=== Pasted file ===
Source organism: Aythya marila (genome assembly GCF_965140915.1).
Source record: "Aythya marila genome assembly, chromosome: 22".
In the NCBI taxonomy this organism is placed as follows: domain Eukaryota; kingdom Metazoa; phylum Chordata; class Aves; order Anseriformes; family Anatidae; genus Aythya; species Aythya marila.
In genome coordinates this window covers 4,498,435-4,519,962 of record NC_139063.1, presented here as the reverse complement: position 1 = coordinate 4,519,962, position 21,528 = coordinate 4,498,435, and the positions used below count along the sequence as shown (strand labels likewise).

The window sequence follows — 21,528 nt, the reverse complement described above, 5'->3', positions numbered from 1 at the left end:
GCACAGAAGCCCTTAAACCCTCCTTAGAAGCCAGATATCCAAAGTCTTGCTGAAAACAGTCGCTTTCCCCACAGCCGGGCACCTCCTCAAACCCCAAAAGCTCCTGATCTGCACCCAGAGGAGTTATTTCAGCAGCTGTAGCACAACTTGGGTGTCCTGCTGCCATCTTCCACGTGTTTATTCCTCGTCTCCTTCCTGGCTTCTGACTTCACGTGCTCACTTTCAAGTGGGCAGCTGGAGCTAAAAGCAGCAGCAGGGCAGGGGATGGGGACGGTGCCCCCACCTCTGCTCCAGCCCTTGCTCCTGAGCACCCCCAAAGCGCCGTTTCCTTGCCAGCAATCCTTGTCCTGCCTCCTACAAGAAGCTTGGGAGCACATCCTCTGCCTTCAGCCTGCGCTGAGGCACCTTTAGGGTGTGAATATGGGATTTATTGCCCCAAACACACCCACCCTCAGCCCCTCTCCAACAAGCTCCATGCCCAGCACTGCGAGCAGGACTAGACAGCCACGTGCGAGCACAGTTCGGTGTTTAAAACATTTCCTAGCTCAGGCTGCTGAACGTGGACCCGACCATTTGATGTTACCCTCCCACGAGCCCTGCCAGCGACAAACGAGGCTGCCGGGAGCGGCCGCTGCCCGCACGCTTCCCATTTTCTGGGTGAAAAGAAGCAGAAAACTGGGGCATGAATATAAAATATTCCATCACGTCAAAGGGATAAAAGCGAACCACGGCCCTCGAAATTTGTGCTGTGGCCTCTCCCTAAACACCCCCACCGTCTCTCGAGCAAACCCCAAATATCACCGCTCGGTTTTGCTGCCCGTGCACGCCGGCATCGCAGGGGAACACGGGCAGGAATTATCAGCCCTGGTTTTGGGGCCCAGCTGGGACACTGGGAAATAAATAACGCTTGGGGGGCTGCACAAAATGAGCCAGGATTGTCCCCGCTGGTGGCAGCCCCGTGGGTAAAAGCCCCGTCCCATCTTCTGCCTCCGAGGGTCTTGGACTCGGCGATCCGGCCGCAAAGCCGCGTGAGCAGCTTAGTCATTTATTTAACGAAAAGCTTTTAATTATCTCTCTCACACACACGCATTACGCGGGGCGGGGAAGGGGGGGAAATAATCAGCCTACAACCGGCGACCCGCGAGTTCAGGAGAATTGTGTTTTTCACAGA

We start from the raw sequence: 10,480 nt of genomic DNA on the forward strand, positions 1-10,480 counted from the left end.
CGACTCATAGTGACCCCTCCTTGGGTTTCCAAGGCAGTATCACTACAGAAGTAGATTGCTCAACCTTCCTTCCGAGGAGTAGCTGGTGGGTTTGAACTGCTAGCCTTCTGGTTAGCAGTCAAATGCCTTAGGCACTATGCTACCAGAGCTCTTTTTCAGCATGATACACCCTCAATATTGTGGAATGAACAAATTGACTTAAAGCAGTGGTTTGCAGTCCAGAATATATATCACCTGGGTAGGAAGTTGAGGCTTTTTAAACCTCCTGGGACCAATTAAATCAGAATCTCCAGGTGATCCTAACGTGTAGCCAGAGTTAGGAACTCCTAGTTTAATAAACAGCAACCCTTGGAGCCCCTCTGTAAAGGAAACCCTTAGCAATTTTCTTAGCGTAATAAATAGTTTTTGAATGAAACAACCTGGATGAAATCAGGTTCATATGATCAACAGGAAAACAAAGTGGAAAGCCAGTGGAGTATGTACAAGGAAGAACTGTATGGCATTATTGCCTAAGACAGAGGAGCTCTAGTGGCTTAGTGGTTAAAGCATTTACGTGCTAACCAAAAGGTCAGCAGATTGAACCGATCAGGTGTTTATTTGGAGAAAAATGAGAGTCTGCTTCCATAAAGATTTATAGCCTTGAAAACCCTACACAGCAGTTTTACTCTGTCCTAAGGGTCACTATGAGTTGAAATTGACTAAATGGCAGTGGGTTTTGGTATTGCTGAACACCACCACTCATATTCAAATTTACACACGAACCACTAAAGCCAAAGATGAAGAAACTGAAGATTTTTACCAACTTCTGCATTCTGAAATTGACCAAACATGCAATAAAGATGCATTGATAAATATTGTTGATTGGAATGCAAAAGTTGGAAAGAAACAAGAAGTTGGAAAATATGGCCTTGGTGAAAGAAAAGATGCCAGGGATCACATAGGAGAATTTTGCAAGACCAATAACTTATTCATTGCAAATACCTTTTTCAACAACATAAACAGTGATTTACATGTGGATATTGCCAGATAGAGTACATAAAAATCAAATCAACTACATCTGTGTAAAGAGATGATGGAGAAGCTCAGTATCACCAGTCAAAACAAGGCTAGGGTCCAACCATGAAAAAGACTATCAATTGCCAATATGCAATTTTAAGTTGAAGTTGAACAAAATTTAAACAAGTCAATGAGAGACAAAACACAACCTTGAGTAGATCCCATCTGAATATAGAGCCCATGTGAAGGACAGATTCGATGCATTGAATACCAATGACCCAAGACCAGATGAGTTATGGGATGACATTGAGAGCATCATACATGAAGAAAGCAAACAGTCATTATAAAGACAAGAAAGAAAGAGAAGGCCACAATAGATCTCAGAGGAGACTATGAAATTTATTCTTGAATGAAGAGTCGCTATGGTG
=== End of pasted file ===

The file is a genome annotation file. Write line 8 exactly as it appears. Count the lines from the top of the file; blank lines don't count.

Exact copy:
CGACTCATAGTGACCCCTCCTTGGGTTTCCAAGGCAGTATCACTACAGAAGTAGATTGCTCAACCTTCCTTCCGAGGAGTAGCTGGTGGGTTTGAACTGCTAGCCTTCTGGTTAGCAGTCAAATGCCTTAGGCACTATGCTACCAGAGCTCTTTTTCAGCATGATACACCCTCAATATTGTGGAATGAACAAATTGACTTAAAGCAGTGGTTTGCAGTCCAGAATATATATCACCTGGGTAGGAAGTTGAGGCTTTTTAAACCTCCTGGGACCAATTAAATCAGAATCTCCAGGTGATCCTAACGTGTAGCCAGAGTTAGGAACTCCTAGTTTAATAAACAGCAACCCTTGGAGCCCCTCTGTAAAGGAAACCCTTAGCAATTTTCTTAGCGTAATAAATAGTTTTTGAATGAAACAACCTGGATGAAATCAGGTTCATATGATCAACAGGAAAACAAAGTGGAAAGCCAGTGGAGTATGTACAAGGAAGAACTGTATGGCATTATTGCCTAAGACAGAGGAGCTCTAGTGGCTTAGTGGTTAAAGCATTTACGTGCTAACCAAAAGGTCAGCAGATTGAACCGATCAGGTGTTTATTTGGAGAAAAATGAGAGTCTGCTTCCATAAAGATTTATAGCCTTGAAAACCCTACACAGCAGTTTTACTCTGTCCTAAGGGTCACTATGAGTTGAAATTGACTAAATGGCAGTGGGTTTTGGTATTGCTGAACACCACCACTCATATTCAAATTTACACACGAACCACTAAAGCCAAAGATGAAGAAACTGAAGATTTTTACCAACTTCTGCATTCTGAAATTGACCAAACATGCAATAAAGATGCATTGATAAATATTGTTGATTGGAATGCAAAAGTTGGAAAGAAACAAGAAGTTGGAAAATATGGCCTTGGTGAAAGAAAAGATGCCAGGGATCACATAGGAGAATTTTGCAAGACCAATAACTTATTCATTGCAAATACCTTTTTCAACAACATAAACAGTGATTTACATGTGGATATTGCCAGATAGAGTACATAAAAATCAAATCAACTACATCTGTGTAAAGAGATGATGGAGAAGCTCAGTATCACCAGTCAAAACAAGGCTAGGGTCCAACCATGAAAAAGACTATCAATTGCCAATATGCAATTTTAAGTTGAAGTTGAACAAAATTTAAACAAGTCAATGAGAGACAAAACACAACCTTGAGTAGATCCCATCTGAATATAGAGCCCATGTGAAGGACAGATTCGATGCATTGAATACCAATGACCCAAGACCAGATGAGTTATGGGATGACATTGAGAGCATCATACATGAAGAAAGCAAACAGTCATTATAAAGACAAGAAAGAAAGAGAAGGCCACAATAGATCTCAGAGGAGACTATGAAATTTATTCTTGAATGAAGAGTCGCTATGGTG